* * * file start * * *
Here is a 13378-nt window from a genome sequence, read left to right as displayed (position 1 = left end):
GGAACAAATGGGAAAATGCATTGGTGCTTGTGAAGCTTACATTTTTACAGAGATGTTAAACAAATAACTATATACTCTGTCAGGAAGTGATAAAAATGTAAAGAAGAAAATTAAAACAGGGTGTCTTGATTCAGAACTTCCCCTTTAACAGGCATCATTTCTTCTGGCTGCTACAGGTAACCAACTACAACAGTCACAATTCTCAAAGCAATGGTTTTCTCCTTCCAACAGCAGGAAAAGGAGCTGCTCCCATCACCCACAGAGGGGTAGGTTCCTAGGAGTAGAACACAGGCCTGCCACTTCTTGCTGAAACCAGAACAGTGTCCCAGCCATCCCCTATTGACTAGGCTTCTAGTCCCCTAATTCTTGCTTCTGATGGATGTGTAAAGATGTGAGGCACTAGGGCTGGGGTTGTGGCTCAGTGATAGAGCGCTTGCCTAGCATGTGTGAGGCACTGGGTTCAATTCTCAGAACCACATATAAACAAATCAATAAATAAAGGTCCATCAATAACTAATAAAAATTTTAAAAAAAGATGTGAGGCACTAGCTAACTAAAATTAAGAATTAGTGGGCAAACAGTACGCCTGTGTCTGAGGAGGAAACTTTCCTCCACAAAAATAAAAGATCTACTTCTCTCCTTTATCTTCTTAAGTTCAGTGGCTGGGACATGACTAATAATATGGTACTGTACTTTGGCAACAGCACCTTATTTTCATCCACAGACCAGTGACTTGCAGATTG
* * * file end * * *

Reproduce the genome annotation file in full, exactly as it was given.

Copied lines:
Here is a 13378-nt window from a genome sequence, read left to right as displayed (position 1 = left end):
GGAACAAATGGGAAAATGCATTGGTGCTTGTGAAGCTTACATTTTTACAGAGATGTTAAACAAATAACTATATACTCTGTCAGGAAGTGATAAAAATGTAAAGAAGAAAATTAAAACAGGGTGTCTTGATTCAGAACTTCCCCTTTAACAGGCATCATTTCTTCTGGCTGCTACAGGTAACCAACTACAACAGTCACAATTCTCAAAGCAATGGTTTTCTCCTTCCAACAGCAGGAAAAGGAGCTGCTCCCATCACCCACAGAGGGGTAGGTTCCTAGGAGTAGAACACAGGCCTGCCACTTCTTGCTGAAACCAGAACAGTGTCCCAGCCATCCCCTATTGACTAGGCTTCTAGTCCCCTAATTCTTGCTTCTGATGGATGTGTAAAGATGTGAGGCACTAGGGCTGGGGTTGTGGCTCAGTGATAGAGCGCTTGCCTAGCATGTGTGAGGCACTGGGTTCAATTCTCAGAACCACATATAAACAAATCAATAAATAAAGGTCCATCAATAACTAATAAAAATTTTAAAAAAAGATGTGAGGCACTAGCTAACTAAAATTAAGAATTAGTGGGCAAACAGTACGCCTGTGTCTGAGGAGGAAACTTTCCTCCACAAAAATAAAAGATCTACTTCTCTCCTTTATCTTCTTAAGTTCAGTGGCTGGGACATGACTAATAATATGGTACTGTACTTTGGCAACAGCACCTTATTTTCATCCACAGACCAGTGACTTGCAGATTG